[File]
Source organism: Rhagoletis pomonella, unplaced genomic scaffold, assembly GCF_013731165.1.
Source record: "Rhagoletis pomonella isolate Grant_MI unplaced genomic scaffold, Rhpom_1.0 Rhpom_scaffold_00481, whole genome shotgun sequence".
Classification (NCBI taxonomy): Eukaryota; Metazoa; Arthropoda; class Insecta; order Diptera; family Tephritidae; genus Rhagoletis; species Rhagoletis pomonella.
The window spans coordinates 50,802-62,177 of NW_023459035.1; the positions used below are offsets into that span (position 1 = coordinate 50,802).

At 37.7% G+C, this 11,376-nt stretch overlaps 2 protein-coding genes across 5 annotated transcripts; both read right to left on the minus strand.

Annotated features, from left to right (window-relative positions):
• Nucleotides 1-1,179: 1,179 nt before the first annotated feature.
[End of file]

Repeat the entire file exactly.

Source organism: Rhagoletis pomonella, unplaced genomic scaffold, assembly GCF_013731165.1.
Source record: "Rhagoletis pomonella isolate Grant_MI unplaced genomic scaffold, Rhpom_1.0 Rhpom_scaffold_00481, whole genome shotgun sequence".
Classification (NCBI taxonomy): Eukaryota; Metazoa; Arthropoda; class Insecta; order Diptera; family Tephritidae; genus Rhagoletis; species Rhagoletis pomonella.
The window spans coordinates 50,802-62,177 of NW_023459035.1; the positions used below are offsets into that span (position 1 = coordinate 50,802).

At 37.7% G+C, this 11,376-nt stretch overlaps 2 protein-coding genes across 5 annotated transcripts; both read right to left on the minus strand.

Annotated features, from left to right (window-relative positions):
• Nucleotides 1-1,179: 1,179 nt before the first annotated feature.